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At crossroads for IoT, the recipe for progress blends different perspectives

I recently traveled to EclipseCon 2018 in Toulouse, France to participate in the Eclipse IoT integration subgroup. I flew into Madrid and took a puddle jumper to Toulouse. There, I enjoyed the mélange of culture offered by this Occitanie territory which boasts Spanish, Italian and French influences. With Roman, Medieval and Renaissance architecture dotting the landscape, it seemed a place where not only different cultures, but also different eras, all coalesced at the same point. It was indeed a crossroads, much like where we stand with IoT technologies today.

The goal of the meeting was to bring together many smart people from different companies to hammer out issues and make progress around IoT architecture standardization. What I found most interesting was that the hardest part really wasn’t getting the work done — it was getting everyone to agree on the same vision. With each company coming to the table with a different background, history and culture, each brought with them a different set of priorities. It was much like the blending of multiple ingredients found in Toulouse’s famed cassoulet, a rich, slow-cooked casserole. It might take time to simmer and stew, but the end result should be worth it.

Different backgrounds color perspectives

The different members of the Eclipse Foundation IoT working group arrived at the conference with similar goals in mind. We were all keen to create a set of software standards that could foster greater IoT use and attract more developers and other community participants in the hopes of growing the user base around open source software and IoT implementations. With the mindsets of each participant colored by their respective business models, I found our initial progress was slowed until we recognized that we were interpreting things differently.

These differing viewpoints complicated communications, as one word could be interpreted differently depending on one’s background. For instance, we ran into an issue where we needed to clarify the use of the word “socket.” To one member it meant the physical socket on a motherboard and to another it implied sockets in networking.

We quickly realized that we, too, were at a crossroads. To make progress and continue to advance our goal of creating IoT standards, we needed to first establish some basic rules of the road. This included developing a common vocabulary. Other items we addressed spanned from well-defined APIs to data formats and layout.

Setting the formulae for success

In our discussions, we found that trying to define specific IoT product standards might prove to be too much at this point. Imagine trying to tell one company that they have to build their product one way. It limits their ability to innovate, a necessity in the world of IoT.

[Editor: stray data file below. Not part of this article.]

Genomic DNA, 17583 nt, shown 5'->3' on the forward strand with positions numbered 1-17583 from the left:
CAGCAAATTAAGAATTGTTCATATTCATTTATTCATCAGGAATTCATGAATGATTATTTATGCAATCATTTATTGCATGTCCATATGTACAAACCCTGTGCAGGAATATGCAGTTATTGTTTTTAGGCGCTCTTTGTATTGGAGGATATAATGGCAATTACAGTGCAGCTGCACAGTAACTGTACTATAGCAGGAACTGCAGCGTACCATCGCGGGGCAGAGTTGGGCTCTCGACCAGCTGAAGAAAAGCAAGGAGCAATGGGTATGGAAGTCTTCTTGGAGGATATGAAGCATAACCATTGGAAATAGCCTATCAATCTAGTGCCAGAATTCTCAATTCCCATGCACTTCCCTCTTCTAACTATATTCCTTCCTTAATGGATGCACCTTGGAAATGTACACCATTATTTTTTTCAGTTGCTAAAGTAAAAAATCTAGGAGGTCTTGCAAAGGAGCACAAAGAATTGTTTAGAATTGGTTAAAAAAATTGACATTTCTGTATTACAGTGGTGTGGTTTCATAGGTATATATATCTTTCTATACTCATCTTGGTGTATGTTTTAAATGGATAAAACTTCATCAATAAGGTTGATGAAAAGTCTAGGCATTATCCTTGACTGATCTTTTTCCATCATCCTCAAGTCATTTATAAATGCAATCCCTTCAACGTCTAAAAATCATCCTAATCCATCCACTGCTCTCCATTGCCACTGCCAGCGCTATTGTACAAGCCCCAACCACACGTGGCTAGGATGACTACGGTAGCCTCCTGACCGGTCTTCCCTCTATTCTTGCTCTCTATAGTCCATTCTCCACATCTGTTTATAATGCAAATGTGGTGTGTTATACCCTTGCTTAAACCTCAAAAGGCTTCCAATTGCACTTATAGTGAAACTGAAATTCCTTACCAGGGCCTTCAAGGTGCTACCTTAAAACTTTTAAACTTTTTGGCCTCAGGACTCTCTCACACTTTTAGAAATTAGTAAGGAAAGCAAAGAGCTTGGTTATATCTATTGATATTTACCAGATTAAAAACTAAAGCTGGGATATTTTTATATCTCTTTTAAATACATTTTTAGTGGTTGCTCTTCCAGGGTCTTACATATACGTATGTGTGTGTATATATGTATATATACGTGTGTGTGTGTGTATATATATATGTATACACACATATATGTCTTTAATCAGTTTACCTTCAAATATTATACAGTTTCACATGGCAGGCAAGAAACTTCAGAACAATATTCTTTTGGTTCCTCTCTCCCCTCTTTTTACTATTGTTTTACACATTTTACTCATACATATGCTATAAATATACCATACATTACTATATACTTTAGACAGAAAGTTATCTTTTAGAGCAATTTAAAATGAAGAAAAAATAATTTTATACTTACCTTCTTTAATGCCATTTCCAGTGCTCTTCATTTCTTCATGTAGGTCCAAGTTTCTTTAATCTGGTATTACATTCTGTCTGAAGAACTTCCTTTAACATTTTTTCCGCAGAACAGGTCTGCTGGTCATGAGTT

So, we shifted our focus to establishing standards on where our products would interact. If we use automobiles as a metaphor, it would be like setting the rules of where the roads cross. You don’t need to know what’s going on in my car. And I don’t need to know what’s going on in yours. But when we meet, we need to know who has the right of way. We need to know how to communicate with each other, standardizing on blinkers and brake lights to convey our intent.

This might sound somewhat familiar. After all, when computers were first networked together, there were similar issues. Remember determining how the packets of one system would be delivered to another? But in the case of IoT, we are dealing with workloads that need to scale by orders of magnitude. And there are new pieces of equipment that are now required to communicate. More modular architectures are needed now to move from vertical scalability to “cloudscale” capabilities, where you can scale up to a large number of transactions at any given point in time.

Blending different perspectives results in something unique and savory

IoT is unique in that it brings together many different groups — software architects, hardware designers, field operators and so forth — that haven’t had the need to naturally work together before. Today’s digital transformation has engendered many new types of problems to solve. Because of its innovative nature, IoT implementations can often find these problems first.

People sometimes look for simple answers to these issues. They may think that there’s one silver bullet that can bring them the IoT architecture of their dreams. Alas, it doesn’t work that way. An interdisciplinary approach is required, one where folks bring different pieces of knowledge to the table and figure out how to blend it together to come up with a recipe for success. Like a traditional Toulouse cassoulet, it can take a lot of time and effort, combining and simmering innovative “ingredients” brought on by different ideas and experiences.

Want to spice things up a bit and add your own flavors to the mix? We invite you to join the Eclipse IoT working group by connecting with us at iot.eclipse.org. We would love to learn what you can add to the “IoT cassoulet.”

All IoT Agenda network contributors are responsible for the content and accuracy of their posts. Opinions are of the writers and do not necessarily convey the thoughts of IoT Agenda.

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